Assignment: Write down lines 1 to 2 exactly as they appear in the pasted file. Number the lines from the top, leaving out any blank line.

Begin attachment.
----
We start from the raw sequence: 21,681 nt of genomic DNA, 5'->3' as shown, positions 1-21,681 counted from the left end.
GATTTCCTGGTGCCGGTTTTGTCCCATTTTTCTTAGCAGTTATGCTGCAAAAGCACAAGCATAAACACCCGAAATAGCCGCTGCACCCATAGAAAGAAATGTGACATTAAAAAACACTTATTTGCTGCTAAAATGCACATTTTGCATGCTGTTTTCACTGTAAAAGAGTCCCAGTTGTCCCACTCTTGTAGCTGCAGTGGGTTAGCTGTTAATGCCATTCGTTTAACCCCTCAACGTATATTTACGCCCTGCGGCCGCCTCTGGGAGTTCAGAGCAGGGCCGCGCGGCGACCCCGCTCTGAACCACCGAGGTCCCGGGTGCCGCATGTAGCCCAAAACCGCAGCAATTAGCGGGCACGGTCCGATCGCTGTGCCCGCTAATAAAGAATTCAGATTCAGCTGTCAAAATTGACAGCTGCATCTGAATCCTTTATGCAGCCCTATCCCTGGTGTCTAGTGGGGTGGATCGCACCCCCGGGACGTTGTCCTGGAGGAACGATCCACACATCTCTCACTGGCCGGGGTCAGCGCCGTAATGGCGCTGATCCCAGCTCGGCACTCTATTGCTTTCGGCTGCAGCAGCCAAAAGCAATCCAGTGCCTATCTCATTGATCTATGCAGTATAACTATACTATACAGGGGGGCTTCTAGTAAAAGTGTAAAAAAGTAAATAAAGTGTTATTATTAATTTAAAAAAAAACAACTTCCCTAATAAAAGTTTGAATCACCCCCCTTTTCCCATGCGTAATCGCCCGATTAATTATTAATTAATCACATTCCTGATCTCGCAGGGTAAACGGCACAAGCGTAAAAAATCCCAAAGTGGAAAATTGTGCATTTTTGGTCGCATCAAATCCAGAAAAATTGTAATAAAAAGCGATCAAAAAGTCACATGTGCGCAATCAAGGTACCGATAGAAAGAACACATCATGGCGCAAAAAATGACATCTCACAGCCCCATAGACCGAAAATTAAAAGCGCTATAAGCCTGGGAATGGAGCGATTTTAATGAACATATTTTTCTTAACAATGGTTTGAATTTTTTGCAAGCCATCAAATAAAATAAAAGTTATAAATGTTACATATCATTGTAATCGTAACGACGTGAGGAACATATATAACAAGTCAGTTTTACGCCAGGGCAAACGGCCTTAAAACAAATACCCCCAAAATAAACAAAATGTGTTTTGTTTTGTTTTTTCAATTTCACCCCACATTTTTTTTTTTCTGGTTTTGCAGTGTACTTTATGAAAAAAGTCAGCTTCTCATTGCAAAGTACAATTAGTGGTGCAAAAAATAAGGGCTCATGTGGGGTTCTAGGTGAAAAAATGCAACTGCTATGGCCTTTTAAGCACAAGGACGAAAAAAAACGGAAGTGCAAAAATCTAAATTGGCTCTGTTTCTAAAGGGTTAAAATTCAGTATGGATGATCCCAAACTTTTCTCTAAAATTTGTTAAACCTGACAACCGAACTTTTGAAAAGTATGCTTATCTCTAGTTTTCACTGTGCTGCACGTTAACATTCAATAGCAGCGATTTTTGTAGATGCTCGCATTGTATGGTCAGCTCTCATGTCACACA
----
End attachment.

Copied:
We start from the raw sequence: 21,681 nt of genomic DNA, 5'->3' as shown, positions 1-21,681 counted from the left end.
GATTTCCTGGTGCCGGTTTTGTCCCATTTTTCTTAGCAGTTATGCTGCAAAAGCACAAGCATAAACACCCGAAATAGCCGCTGCACCCATAGAAAGAAATGTGACATTAAAAAACACTTATTTGCTGCTAAAATGCACATTTTGCATGCTGTTTTCACTGTAAAAGAGTCCCAGTTGTCCCACTCTTGTAGCTGCAGTGGGTTAGCTGTTAATGCCATTCGTTTAACCCCTCAACGTATATTTACGCCCTGCGGCCGCCTCTGGGAGTTCAGAGCAGGGCCGCGCGGCGACCCCGCTCTGAACCACCGAGGTCCCGGGTGCCGCATGTAGCCCAAAACCGCAGCAATTAGCGGGCACGGTCCGATCGCTGTGCCCGCTAATAAAGAATTCAGATTCAGCTGTCAAAATTGACAGCTGCATCTGAATCCTTTATGCAGCCCTATCCCTGGTGTCTAGTGGGGTGGATCGCACCCCCGGGACGTTGTCCTGGAGGAACGATCCACACATCTCTCACTGGCCGGGGTCAGCGCCGTAATGGCGCTGATCCCAGCTCGGCACTCTATTGCTTTCGGCTGCAGCAGCCAAAAGCAATCCAGTGCCTATCTCATTGATCTATGCAGTATAACTATACTATACAGGGGGGCTTCTAGTAAAAGTGTAAAAAAGTAAATAAAGTGTTATTATTAATTTAAAAAAAAACAACTTCCCTAATAAAAGTTTGAATCACCCCCCTTTTCCCATGCGTAATCGCCCGATTAATTATTAATTAATCACATTCCTGATCTCGCAGGGTAAACGGCACAAGCGTAAAAAATCCCAAAGTGGAAAATTGTGCATTTTTGGTCGCATCAAATCCAGAAAAATTGTAATAAAAAGCGATCAAAAAGTCACATGTGCGCAATCAAGGTACCGATAGAAAGAACACATCATGGCGCAAAAAATGACATCTCACAGCCCCATAGACCGAAAATTAAAAGCGCTATAAGCCTGGGAATGGAGCGATTTTAATGAACATATTTTTCTTAACAATGGTTTGAATTTTTTGCAAGCCATCAAATAAAATAAAAGTTATAAATGTTACATATCATTGTAATCGTAACGACGTGAGGAACATATATAACAAGTCAGTTTTACGCCAGGGCAAACGGCCTTAAAACAAATACCCCCAAAATAAACAAAATGTGTTTTGTTTTGTTTTTTCAATTTCACCCCACATTTTTTTTTTTCTGGTTTTGCAGTGTACTTTATGAAAAAAGTCAGCTTCTCATTGCAAAGTACAATTAGTGGTGCAAAAAATAAGGGCTCATGTGGGGTTCTAGGTGAAAAAATGCAACTGCTATGGCCTTTTAAGCACAAGGACGAAAAAAAACGGAAGTGCAAAAATCTAAATTGGCTCTGTTTCTAAAGGGTTAAAATTCAGTATGGATGATCCCAAACTTTTCTCTAAAATTTGTTAAACCTGACAACCGAACTTTTGAAAAGTATGCTTATCTCTAGTTTTCACTGTGCTGCACGTTAACATTCAATAGCAGCGATTTTTGTAGATGCTCGCATTGTATGGTCAGCTCTCATGTCACACA